Coupling BCI and cortical stimulation for brain-state-dependent stimulation: Methods for spectral estimation in the presence of stimulation after-effects

Armin Walter, Ander R. Murguialday, Wolfgang Rosenstiel, Niels Birbaumer, Martin Bogdan

Research output: Contribution to journalArticlepeer-review

Abstract

Brain-state-dependent stimulation (BSDS) combines brain-computer interfaces (BCIs) and cortical stimulation into one paradigm that allows the online decoding for example of movement intention from brain signals while simultaneously applying stimulation. If the BCI decoding is performed by spectral features, stimulation after-effects such as artefacts and evoked activity present a challenge for a successful implementation of BSDS because they can impair the detection of targeted brain states. Therefore, efficient and robust methods are needed to minimize the influence of the stimulation-induced effects on spectral estimation without violating the real-time constraints of the BCI. In this work, we compared four methods for spectral estimation with autoregressive (AR) models in the presence of pulsed cortical stimulation. Using combined EEG-TMS (electroencephalography-transcranial magnetic stimulation) as well as combined electrocorticography (ECoG) and epidural electrical stimulation, three patients performed a motor task using a sensorimotor-rhythm BCI. Three stimulation paradigms were varied between sessions: (1) no stimulation, (2) single stimulation pulses applied independently (open-loop), or (3) coupled to the BCI output (closed-loop) such that stimulation was given only while an intention to move was detected using neural data. We found that removing the stimulation after-effects by linear interpolation can introduce a bias in the estimation of the spectral power of the sensorimotor rhythm, leading to an overestimation of decoding performance in the closed-loop setting. We propose the use of the Burg algorithm for segmented data to deal with stimulation after-effects. This work shows that the combination of BCIs controlled with spectral features and cortical stimulation in a closed-loop fashion is possible when the influence of stimulation after-effects on spectral estimation is minimized.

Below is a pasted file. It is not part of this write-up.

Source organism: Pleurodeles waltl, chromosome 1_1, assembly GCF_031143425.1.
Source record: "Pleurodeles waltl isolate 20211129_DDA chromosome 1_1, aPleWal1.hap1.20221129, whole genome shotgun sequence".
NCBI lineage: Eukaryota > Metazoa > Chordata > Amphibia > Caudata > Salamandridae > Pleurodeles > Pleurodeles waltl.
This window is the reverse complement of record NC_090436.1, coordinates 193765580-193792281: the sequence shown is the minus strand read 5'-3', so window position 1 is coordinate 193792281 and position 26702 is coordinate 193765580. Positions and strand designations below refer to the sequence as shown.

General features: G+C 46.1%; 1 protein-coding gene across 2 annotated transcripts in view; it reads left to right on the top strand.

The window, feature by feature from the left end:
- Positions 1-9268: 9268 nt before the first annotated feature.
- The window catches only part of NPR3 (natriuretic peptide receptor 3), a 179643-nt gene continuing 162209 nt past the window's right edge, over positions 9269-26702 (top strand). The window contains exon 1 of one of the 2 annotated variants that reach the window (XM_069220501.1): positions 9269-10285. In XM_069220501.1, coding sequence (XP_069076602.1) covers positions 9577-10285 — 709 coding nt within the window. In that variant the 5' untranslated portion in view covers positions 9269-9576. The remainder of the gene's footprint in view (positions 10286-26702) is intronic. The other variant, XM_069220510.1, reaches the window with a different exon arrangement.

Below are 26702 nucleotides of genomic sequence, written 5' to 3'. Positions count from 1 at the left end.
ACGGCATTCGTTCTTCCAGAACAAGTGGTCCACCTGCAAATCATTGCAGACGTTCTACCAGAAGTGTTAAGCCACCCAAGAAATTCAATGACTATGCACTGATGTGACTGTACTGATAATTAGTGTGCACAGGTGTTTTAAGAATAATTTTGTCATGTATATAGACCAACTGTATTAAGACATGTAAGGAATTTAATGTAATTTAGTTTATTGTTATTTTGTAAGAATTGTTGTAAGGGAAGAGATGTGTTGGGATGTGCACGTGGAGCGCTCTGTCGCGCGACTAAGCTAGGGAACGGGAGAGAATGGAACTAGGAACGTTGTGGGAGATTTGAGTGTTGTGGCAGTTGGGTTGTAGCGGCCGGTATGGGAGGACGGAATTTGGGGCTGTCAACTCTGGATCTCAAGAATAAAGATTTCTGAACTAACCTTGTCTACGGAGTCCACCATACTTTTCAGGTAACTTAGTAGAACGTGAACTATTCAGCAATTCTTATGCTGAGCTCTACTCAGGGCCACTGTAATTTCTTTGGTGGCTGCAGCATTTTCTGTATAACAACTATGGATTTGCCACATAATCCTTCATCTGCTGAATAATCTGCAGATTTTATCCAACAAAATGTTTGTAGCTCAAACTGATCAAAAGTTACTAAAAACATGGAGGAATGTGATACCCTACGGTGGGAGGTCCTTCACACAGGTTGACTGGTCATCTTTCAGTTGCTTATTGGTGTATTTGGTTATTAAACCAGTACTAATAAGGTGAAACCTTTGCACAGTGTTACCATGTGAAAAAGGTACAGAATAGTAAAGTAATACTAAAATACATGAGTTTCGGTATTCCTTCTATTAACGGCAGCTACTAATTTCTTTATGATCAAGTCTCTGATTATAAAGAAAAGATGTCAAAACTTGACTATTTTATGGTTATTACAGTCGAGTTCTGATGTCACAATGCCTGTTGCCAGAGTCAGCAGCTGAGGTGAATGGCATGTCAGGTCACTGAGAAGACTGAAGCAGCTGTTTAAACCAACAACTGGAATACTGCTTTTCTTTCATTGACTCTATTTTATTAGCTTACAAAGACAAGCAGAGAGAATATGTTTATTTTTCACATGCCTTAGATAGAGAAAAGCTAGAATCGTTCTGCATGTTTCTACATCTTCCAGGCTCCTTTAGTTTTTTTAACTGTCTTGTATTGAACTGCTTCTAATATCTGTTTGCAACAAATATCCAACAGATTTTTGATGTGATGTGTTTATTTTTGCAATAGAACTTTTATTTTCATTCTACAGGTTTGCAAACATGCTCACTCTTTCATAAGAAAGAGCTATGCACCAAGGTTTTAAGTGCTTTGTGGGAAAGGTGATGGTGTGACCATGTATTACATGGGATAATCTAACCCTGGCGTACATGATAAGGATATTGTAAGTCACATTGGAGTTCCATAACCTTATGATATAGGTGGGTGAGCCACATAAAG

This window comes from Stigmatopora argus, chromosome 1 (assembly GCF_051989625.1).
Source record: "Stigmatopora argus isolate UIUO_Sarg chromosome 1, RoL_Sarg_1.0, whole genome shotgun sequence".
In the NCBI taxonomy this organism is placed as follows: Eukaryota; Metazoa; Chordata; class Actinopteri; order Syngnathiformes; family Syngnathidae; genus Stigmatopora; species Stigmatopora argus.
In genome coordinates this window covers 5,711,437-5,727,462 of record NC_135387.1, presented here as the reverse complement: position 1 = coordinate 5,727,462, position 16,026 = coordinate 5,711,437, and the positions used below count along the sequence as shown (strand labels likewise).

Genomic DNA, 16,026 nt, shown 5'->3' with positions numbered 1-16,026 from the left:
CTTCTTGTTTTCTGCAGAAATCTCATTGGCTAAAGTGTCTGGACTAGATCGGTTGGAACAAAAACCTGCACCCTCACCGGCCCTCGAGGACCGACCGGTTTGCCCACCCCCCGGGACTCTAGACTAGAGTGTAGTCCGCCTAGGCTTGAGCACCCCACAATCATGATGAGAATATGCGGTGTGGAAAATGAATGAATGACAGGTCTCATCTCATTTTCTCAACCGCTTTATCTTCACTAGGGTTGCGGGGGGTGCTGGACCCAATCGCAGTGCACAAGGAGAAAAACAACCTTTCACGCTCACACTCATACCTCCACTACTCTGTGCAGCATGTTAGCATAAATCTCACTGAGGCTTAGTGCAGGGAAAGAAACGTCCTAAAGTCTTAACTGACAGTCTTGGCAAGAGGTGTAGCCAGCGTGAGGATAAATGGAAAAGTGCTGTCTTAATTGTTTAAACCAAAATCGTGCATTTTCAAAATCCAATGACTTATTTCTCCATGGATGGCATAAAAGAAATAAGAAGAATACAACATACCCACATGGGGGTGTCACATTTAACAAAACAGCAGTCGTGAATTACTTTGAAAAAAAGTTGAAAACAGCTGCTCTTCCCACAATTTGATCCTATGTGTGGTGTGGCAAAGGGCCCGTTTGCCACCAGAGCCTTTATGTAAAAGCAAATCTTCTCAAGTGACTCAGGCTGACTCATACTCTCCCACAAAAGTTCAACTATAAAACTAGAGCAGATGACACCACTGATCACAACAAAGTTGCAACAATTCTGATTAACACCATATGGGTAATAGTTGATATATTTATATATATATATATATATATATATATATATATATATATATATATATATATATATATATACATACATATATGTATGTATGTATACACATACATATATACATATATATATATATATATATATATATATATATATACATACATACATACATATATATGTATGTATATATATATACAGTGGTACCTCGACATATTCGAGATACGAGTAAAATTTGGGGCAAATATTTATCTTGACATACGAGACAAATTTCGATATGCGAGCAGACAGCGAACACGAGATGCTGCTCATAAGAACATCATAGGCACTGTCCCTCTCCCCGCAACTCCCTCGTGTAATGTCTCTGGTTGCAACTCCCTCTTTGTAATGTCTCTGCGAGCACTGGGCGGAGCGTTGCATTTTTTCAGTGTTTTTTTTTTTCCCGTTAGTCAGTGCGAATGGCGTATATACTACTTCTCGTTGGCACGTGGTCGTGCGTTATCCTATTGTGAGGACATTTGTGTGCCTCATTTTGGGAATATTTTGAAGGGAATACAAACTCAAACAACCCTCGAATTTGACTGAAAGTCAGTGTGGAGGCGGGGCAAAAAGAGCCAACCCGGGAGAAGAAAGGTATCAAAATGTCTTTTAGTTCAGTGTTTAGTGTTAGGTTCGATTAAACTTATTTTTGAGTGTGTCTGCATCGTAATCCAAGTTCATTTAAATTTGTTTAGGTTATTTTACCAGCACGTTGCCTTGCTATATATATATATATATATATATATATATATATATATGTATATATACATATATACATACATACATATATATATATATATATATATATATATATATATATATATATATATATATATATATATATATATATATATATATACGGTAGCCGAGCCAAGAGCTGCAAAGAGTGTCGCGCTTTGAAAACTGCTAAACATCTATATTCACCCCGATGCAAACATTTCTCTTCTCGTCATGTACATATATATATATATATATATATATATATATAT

Original languageEnglish
Pages (from-to)1-17
Number of pages17
JournalFrontiers in Neural Circuits
Issue numberNOV
DOIs
Publication statusPublished - Nov 16 2012

Keywords

  • Autoregressive models
  • Brain-computer interfaces
  • Brain-state-dependent stimulation
  • Cortical stimulation
  • Spectral estimation

ASJC Scopus subject areas

  • Neuroscience (miscellaneous)
  • Cellular and Molecular Neuroscience
  • Sensory Systems
  • Cognitive Neuroscience

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